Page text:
Shelf Loss Sped Up Glacier Movement
years ago, Antarctica's Larsen B ice shelf collapsed over the course
of 35 days; 3,250 square kilometers of shelf area--an area larger
than that of Rhode Island--disintegrated. Two new reports have traced
the effects of the collapse on the continent's remaining glaciers
and found that they are flowing ever faster into the surrounding Weddell
anyone was waiting to find out whether Antarctica would respond quickly
to climate warming, I think the answer is yes," says the lead
author of one of the reports, Ted Scambos of the National Snow and
Ice Data Center in Boulder, Colo. "We've seen 150 miles of coastline
change drastically in just 15 years." Scambos and his colleagues
analyzed five images taken by the Landsat 7 satellite before and after
the Larsen B breakup as well as data from ICESat, which measures changes
in elevation. By tracking changes in crevasses on the glaciers' surfaces,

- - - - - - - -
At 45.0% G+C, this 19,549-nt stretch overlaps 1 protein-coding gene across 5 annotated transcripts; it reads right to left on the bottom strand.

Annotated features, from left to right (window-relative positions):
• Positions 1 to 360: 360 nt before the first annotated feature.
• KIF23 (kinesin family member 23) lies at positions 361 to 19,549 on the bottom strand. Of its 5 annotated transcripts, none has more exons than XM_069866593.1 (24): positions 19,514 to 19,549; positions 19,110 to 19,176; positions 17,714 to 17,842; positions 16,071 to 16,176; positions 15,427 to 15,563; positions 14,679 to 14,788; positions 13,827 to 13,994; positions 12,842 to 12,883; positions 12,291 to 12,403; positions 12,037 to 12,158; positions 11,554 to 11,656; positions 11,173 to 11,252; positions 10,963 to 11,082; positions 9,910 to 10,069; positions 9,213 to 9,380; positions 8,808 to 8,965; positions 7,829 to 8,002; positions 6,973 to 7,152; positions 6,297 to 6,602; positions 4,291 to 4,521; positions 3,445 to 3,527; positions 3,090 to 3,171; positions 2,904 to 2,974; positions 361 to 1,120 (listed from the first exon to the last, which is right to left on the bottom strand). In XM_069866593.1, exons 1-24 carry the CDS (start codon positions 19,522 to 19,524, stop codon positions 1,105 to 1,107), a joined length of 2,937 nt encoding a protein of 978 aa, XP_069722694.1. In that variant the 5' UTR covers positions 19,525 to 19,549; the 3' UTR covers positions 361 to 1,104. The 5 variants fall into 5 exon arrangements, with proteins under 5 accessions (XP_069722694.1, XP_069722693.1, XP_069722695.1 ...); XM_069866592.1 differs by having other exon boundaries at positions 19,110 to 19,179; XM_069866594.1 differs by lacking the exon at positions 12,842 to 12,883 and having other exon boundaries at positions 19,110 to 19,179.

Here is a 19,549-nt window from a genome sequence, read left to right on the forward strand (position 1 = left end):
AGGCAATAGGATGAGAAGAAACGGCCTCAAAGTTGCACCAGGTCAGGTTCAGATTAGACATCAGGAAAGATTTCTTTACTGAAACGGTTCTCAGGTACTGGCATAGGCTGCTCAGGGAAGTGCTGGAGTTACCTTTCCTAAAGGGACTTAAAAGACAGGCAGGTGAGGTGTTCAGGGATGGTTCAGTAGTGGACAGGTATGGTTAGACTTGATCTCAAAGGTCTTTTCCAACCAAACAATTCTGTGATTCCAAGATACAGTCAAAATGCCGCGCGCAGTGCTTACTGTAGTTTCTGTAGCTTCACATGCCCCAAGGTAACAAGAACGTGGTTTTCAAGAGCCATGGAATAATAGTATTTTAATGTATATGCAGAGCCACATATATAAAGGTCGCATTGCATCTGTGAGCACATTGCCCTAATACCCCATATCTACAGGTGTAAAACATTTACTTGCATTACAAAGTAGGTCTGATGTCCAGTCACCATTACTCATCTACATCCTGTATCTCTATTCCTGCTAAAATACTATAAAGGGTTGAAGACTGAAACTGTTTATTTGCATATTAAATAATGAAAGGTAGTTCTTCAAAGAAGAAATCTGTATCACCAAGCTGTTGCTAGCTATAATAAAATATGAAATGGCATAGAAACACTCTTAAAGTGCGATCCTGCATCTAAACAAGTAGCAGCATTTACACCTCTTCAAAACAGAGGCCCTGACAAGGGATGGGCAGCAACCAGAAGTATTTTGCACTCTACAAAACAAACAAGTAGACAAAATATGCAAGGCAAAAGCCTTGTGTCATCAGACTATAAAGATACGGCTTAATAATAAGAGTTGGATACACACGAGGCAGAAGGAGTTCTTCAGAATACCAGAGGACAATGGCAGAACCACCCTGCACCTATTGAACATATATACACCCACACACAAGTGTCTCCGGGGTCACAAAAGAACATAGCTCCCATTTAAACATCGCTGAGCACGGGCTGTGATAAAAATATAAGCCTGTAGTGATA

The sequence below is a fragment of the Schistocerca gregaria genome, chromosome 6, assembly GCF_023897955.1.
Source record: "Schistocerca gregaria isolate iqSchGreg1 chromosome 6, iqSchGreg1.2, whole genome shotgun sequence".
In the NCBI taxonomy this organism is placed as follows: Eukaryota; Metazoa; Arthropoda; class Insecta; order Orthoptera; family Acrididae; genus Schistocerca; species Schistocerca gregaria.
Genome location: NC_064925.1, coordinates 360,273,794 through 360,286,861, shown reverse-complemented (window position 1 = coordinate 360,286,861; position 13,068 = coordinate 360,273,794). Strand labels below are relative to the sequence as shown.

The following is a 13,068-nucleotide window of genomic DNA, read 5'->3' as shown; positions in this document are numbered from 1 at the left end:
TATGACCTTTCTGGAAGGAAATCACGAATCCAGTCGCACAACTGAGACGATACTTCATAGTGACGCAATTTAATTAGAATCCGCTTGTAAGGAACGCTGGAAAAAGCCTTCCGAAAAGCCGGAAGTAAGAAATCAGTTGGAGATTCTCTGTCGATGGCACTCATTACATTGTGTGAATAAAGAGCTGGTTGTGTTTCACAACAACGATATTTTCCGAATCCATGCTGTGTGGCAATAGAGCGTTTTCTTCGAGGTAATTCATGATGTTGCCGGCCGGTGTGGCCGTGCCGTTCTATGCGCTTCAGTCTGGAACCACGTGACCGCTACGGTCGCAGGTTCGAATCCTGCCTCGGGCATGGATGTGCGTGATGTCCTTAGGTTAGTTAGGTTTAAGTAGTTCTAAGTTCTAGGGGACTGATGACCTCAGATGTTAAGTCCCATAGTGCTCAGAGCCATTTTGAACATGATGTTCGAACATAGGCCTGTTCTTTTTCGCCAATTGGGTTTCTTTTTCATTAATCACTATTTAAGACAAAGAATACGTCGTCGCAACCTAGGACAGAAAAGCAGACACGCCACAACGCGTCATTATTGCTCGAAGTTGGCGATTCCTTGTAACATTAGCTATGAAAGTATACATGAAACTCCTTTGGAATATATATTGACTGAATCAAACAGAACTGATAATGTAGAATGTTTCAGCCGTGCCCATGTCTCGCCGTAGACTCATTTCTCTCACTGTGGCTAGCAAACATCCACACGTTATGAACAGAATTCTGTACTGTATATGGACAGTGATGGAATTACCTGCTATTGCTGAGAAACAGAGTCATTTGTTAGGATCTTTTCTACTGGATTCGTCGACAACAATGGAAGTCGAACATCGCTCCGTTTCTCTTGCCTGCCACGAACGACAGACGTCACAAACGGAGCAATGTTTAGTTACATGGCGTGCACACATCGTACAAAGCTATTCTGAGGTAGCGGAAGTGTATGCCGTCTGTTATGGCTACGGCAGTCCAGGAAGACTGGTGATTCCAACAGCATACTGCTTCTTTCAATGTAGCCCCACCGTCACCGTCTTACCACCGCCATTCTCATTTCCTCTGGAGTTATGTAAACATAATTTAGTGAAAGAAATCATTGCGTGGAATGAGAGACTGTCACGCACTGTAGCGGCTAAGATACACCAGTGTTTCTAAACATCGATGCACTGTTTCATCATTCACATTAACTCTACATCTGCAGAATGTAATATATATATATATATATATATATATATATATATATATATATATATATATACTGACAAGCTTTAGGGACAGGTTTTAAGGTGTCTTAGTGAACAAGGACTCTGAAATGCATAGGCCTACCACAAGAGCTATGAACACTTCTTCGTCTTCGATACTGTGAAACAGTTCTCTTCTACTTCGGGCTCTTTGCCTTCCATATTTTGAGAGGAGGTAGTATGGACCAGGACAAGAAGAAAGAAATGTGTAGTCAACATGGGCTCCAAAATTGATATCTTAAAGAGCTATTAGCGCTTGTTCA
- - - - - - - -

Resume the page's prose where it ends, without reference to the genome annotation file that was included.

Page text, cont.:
they calculated the speed at which the ice slabs were moving. In the
second report, researchers led by Eric Rignot of NASA's Jet Propulsion
Laboratory used remote sensing and radar data to calculate the glaciers'
results suggest that three glaciers--Hektoria, Green and Evans--flowed
eight times faster in 2003 than they did in 2000. Two others, Jorum
and Crane, moved twice as quickly at the beginning of 2003 than in
2000 and nearly three times as fast by the end of the year. In addition,
the findings indicate that glacier elevation dropped by up to 38 meters
in the six months following the collapse.
The reports appear
in the current issue of the journal Geophysical Research Letters.
"These two papers clearly illustrate, for the first time, the
relationship between ice shelf collapses caused by climate warming,
and accelerated glacier flow," Rignot remarks.